Cattle harvest continues to lag behind

Jeff Swenson

Prepared and written by Jeff Swenson, DATCP Livestock and Meat Specialist. The Market Update draws information from several sources, including trade publications, radio broadcasts, agricultural news services, individuals involved in the industry as well as USDA NASS and AMS reports.

Jeff Swenson

Cash cattle were trading steady to lower this week and the number of head harvested has been lagging behind the past two weeks. Harvest totals last week were estimated at 644,000 head, even with the week prior. The Choice beef cutout out value continues to make moves higher, posted at $261.60 on Wednesday.

The feeder cattle markets are searching for direction with close attention being given to the next monthly Cattle on Feed report to be released Friday, March 25. The average trade estimate for cattle on feed is 101.1 percent compared to March 1, 2021. The placement estimate is 106.3 percent compared to last February.

Looking into the weight breakdowns of cattle placed from previous reports, we can expect a larger number of market ready cattle in approximately six weeks. Fortunately this coincides with what is typically a seasonal increase in domestic demand. 

The USDA released an updated Livestock, Dairy and Poultry Outlook report on March 15. They raised their beef production estimate, partly on higher non-fed cattle harvest projections. Rain and snow was widespread in the Southern Plains this week, however, which may slow the ongoing beef cow liquidation seen in that region.

Beef exports remain strong, with sales of 27,500 metric tons reported during the most recent trading week information. That matches the marketing week high set so far this year and is 29 percent above the four-week average.  Actual shipments were 56 percent higher than the previous week.

Hog 7 percent behind last year

Hog harvest continues to run below year-ago levels totaling an estimated 2.435 million last week. That is 40,000 hogs lower than the previous week and 89,000 below the same week last year. Hog harvest year-to-date is 7.1 percent below last year.  

The USDA’s latest Livestock, Dairy and Poultry Outlook reduced pork production estimates for the year based on continued lower harvest numbers and evidence of increased disease risks.

The pork cutout value is holding steady to making modest gains at $106.39 Wednesday. Cash hogs on a carcass basis were $107.14/cwt and the live price was $80.05/cwt Wednesday. The latest pork export numbers were 39 percent lower than the previous week at 23,700 metric tons.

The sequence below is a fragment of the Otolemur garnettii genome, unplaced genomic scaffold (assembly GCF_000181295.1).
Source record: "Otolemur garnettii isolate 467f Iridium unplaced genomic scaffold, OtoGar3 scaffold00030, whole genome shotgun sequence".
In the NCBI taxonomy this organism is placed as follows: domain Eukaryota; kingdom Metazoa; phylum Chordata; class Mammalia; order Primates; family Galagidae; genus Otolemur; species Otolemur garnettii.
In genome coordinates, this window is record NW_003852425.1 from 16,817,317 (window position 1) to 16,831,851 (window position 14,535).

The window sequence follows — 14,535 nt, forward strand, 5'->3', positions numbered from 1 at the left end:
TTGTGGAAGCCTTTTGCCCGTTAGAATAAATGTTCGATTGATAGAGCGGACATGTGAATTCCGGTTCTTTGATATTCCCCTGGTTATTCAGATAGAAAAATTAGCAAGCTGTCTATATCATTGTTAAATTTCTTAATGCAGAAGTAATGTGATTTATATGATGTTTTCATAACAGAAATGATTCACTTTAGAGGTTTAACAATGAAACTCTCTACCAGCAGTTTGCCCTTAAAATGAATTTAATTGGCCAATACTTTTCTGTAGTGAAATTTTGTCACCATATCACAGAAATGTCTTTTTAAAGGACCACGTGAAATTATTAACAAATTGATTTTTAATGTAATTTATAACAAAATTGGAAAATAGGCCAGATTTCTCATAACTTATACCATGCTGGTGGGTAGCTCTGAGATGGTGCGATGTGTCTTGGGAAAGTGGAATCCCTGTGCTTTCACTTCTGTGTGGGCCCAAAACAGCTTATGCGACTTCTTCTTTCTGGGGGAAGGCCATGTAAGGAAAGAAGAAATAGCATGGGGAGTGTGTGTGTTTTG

Mexico was once again the lead buyer with China making no new purchases. China is overproducing pork and outpacing domestic demand forcing prices there to remain below cost of production. It is unclear whether liquidation in the country due to the low prices is compounding the problem.

Amount of beef in freezers up

Total red meat supplies in freezers on February 22, 2022 were up 5 percent from the January and up 1 percent from February of 2021. Total pounds of beef in freezers were up 1 percent from the previous month and up 4 percent from last year.

Frozen pork supplies were up 11 percent from the previous month but down 1 percent from last year. Stocks of pork bellies were up 12 percent from last month and up 34 percent from last year. Lamb and mutton in cold storage is up 2 percent when compared to January, but 17 percent below February 2021.

State livestock market roundup

Choice beef breed steers and heifers at Wisconsin and surrounding state auction markets were mostly steady with last week. High-yielding, high-grading cattle brought $121.00 to 138.00/cwt.  Once again, high Choice and Prime type cattle with an overnight stand at the auction market sold higher up to $143.00/cwt. with some higher.  

Choice and Prime Holstein steers were strong, selling $1.00 to $2.00 higher at $93.00 to $125.00/cwt. with reports of some high yielding steers selling to $127.00/cwt and a few above. Silage fed, under finished or heavy dairy breed steers brought $70.00 to $93.00/cwt. Dairy x Beef steers were mostly $100.00 to $134.00/cwt.

Cows were $2.00 higher at $54.00 to $77.00/cwt.  Beef breed cows in fleshier condition sold into the high $80.00s/cwt. Doubtful health and thin cows were bringing $53.00/cwt and down.

Dairy breed bull calves were steady bringing $60.00 to $120.00/cwt with heavier, well cared for calves up to $180.00/cwt. Beef and Beef Cross calves were lower bringing up to $320.00/cwt. Market lambs were lower selling up to $200.00/cwt.